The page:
MOMA Mia

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Went to one of my favorite places the other day – MOMA, the Museum of Modern Art in NYC. They recently completed a $450 million renovation. I keep telling people it was $40 million, but it was $450 million. I of course, couldn’t see the whole thing, but I did make sure I saw Starry Night, my favorite. I searched and searched and it took me awhile, but I found it. Right there, all blue and beautiful like always.

The guards are quite scary, they look you up and down as if you are going to do something, they just pop out of nowhere and inspect you with their beady eyes. To be fair. there are many tourists during holiday weeks and probably more people are attending the museum than at quieter times of the year.

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A perfect day in Central Park

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We spent yesterday in Central Park and it was perfect – 60 degrees and sunny, you almost didn’t need a jacket.

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After a little searching, I came across my favorite piece of 1887 graffiti. It’s above the Bethesda Fountain, up the big flight of steps. I’m sort of hesitant to share it but I know you guys will protect it. As you can see here, a few jerks put graffiti near it and almost toughing it. It’s almost 133 years old, you can’t have anything nice. That “L” or whatever it is to the left is not part of the original 1887 thing and neither is the PJE below it.

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Stop and smell the art

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It rained on Sunday, so I went to the MET Museum in New York, I mean I would have gone anyway, but usually I go the day after Thanksgiving as a tradition. And this time I did something different. I didn’t take pictures, or many pictures. I did post a few on Facebook, but then after a bit I put my phone/camera down and enjoyed the experience, which is something we don’t do these days.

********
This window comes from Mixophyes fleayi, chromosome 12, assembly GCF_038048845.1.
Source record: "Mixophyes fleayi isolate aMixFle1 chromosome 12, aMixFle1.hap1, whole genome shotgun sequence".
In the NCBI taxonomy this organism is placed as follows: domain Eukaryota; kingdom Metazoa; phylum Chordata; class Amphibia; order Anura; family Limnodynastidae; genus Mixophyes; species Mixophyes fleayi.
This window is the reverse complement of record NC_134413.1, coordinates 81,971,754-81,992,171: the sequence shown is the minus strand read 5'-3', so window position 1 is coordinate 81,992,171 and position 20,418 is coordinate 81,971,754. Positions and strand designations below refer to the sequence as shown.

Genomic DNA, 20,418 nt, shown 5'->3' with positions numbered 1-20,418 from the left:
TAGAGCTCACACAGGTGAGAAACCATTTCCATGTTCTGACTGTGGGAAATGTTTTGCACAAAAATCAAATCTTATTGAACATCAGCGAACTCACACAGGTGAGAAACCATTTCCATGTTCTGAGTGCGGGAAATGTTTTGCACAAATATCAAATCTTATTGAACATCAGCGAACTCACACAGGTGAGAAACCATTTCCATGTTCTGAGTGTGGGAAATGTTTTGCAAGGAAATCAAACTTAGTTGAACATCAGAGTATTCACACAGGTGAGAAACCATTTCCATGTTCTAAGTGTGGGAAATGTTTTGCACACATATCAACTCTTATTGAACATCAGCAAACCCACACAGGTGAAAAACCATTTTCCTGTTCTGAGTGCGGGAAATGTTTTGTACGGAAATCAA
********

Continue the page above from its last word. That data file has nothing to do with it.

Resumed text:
No matter where we are, we are looking through the camera and not enjoying the actual experience. At the museum, at concerts, at a party at a ball game at a parade – everywhere, we are not enjoying the experience, we are missing it by trying to get the best photos.

There was a time at museums and concerts, where you were not permitted to take photos. Now they are permitted to do that, I guess they can’t control it anymore; and at concerts, videos are allowed, but for some reason they don’t like that at museums. They’ll allow snap shots but not videos. I got yelled at this past summer for taking videos at the MET.

Anyway, I put my camera away and enjoyed the experience and it was quite enjoyable. I was tempted to take the camera out when I saw others buried in their phones among the most magnificent art in the world – the Masters and ancient Egyptian and Chinese antiquities. I’m not sure what was so important on their phones, but Egypt and Matisse and Van Gogh and the rest were not as interesting, I guess.

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‘Ziggy’ installation at Flatiron District

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I’m in NYC this week for Thanksgiving. I managed to get 30 Hal and High Water comic strips done before I left Miami. I submitted all 30 to the four major syndicates. Now I can enjoy NY.

This is a new installation at the Flatiron District, it’s right below the Flatiron Building which was hard to show in pictures because it’s all dark and scaffolded, they’re doing some sort of work on it.

But that intersection where 5th Avenue and Broadway meets is all lit up like this.

It’s the winner of the sixth annual “Flatiron Public Plaza Holiday Design Competition,” called “Ziggy,” created by New York-based architecture, art, and design studio Hou de Sousa. You can walk through it and interact. And since the Flatiron building is dark these days, it gives tourists something to focus on in that area.

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Fall in Central Park

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I have been busy, pumping out Hal and High Water strips. I’m almost ready to send them in to the syndicate. I’m going to NY at the end of the week for Thanksgiving week, so I hope to have the strips submitted by then.

I found this photo from last year. It’s the Bow Bridge in Central Park. You can’t see him him very well, but at the very end of the bridge is a guy playing an instrument. He’s all in black, see him just before you enter the bridge? I think it was a flute or a saxophone, I can’t remember. What I do remember is that I was trying to take a short video of him to put on Instagram and he kept turning his back to me. At first I thought it was coincidence, but then I realized, he didn’t want to be taped.

I usually tip these street/park musicians, especially when I take pictures or tape them, but I didn’t in this instance. So I never got him playing, but you can imagine being on the other side of the bridge and hearing his music in the distance, which brings me to this next photo.